a) Comparison to Chris Foss' "lobster"
Perhaps since Giger didn't consider himself to be a designer of spacecrafts, he took inspiration from Chris Foss whose art he should have encountered before hand from from Alejandro Jodorowsky's Dune production. For Alien, Foss had created a derelict for the design that resembles a cross between a lobster and a train and compare it wth Giger's main design, work 374, it looks a lot as if the left half of Giger's ship is a biomechanised version of Foss' lobster like structure sticking out of the sand, and Giger had taken Foss' design as a starting point and had given the thing another half with a hammer shaped tip . The fin to the left side of Foss' derelict on Giger's derelict becomes a bulbous protuberance .
|One side of Giger's derelict in comparison to Chris Foss' derelict ship. |
Foss image (right) from Charles Lippincott's collection.
b) Comparison to the 1973 cover of Voyage of the Space Beagle.
Giger was aware that usually, spacecrafts are designed with an axial symmetry, and Giger's design didn't conform to that which made it fairly unusual. Interestingly Chris Foss had come up with an example of one with a non axial symmetry back in 1973 for the cover of Voyage of the Space Beagle, its engines point in three different directions and none directly aligned with the front. Where the front of Foss' ship was precisely supposed to be seems to be a question that will not be answered any time soon although it's certainly somewhere on the other side of the ship from the engines. So something like this could have served as poetic license for Giger about where to take a spacecraft design and still consider it a space ship of sorts.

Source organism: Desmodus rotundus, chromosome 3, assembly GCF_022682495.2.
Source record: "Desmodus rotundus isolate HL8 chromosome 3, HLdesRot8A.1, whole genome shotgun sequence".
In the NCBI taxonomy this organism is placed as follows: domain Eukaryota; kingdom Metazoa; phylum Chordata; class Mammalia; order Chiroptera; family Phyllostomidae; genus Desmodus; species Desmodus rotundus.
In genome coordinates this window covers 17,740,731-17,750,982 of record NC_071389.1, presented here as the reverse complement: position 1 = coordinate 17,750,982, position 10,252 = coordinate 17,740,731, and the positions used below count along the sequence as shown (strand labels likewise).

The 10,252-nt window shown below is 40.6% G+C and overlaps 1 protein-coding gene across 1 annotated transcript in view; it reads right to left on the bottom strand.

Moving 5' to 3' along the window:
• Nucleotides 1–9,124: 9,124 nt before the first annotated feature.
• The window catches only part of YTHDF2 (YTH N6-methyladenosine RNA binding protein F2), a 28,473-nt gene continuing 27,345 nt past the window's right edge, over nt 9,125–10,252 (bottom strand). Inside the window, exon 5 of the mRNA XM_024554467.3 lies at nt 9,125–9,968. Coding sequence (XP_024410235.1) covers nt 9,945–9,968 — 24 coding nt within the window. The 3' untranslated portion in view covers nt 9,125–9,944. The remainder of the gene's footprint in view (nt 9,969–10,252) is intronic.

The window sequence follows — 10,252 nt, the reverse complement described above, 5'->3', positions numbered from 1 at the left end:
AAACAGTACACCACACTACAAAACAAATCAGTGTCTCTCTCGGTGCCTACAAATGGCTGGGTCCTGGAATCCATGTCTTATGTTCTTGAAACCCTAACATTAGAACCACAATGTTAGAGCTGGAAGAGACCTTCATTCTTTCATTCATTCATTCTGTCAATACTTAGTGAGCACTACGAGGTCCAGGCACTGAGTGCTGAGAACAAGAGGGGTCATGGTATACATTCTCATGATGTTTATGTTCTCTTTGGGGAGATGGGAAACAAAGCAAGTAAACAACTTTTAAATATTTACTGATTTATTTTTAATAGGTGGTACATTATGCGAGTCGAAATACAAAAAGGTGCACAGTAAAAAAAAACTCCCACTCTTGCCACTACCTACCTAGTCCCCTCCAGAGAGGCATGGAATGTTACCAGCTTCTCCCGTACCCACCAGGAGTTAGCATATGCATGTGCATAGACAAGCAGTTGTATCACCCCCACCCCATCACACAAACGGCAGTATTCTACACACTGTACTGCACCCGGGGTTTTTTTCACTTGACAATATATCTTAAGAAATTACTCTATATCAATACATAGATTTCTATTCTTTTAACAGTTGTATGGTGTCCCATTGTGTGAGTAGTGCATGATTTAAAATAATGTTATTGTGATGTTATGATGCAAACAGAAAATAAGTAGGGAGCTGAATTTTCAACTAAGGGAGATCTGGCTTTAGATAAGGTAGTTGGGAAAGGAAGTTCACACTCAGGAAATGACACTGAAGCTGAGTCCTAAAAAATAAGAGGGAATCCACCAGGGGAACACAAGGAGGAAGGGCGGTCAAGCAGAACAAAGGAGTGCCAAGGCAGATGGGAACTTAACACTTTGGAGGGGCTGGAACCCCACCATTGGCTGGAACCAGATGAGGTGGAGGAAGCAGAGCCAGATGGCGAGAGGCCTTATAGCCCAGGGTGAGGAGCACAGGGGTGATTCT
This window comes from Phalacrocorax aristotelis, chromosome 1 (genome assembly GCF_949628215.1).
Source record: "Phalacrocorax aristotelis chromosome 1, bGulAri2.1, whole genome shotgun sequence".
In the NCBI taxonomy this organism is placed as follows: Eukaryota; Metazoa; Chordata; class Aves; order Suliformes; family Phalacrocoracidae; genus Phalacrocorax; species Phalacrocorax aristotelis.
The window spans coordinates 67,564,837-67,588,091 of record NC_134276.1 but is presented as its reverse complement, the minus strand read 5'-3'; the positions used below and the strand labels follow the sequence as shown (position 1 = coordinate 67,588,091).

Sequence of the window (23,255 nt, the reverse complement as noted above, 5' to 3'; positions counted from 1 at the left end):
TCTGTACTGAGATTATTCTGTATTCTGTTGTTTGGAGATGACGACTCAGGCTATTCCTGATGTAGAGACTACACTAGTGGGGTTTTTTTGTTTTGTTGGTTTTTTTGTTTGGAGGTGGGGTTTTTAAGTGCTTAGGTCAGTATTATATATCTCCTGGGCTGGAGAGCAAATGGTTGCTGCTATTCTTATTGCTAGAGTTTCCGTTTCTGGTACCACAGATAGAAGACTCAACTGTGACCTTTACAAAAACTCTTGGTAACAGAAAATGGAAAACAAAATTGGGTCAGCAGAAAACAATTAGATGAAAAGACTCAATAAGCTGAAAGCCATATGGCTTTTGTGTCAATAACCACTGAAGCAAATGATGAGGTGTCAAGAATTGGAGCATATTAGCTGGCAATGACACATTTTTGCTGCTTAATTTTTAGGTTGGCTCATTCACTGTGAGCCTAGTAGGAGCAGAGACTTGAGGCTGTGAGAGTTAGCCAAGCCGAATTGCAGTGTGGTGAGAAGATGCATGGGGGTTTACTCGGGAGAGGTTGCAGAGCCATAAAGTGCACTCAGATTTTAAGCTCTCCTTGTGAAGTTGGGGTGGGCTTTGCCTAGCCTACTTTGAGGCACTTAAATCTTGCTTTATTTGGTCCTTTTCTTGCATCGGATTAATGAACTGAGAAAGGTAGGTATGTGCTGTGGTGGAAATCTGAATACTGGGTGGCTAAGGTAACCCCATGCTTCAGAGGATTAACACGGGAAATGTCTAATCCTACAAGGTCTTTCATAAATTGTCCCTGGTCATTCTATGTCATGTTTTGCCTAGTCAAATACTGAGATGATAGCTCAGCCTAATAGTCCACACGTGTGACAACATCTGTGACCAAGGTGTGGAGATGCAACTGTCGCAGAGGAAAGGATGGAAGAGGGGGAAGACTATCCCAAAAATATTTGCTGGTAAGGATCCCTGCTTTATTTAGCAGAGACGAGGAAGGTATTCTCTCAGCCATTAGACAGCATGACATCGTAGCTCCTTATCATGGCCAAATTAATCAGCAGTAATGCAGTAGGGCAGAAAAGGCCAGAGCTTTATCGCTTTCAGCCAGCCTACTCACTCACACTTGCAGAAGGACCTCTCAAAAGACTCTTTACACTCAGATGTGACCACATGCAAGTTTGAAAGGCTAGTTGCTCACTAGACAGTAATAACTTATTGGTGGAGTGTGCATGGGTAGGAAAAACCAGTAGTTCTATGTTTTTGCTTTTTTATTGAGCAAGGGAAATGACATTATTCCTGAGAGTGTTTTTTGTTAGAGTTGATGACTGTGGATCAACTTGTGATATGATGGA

- HR Giger: The Alien spacecraft, too, was not like … Usually, with us everything usually has axial symmetry, and with these Alien things it wasn’t actually so clear how it technically ... how this thing was supposed to work. ( Report from what Giger said for Alien Evolution)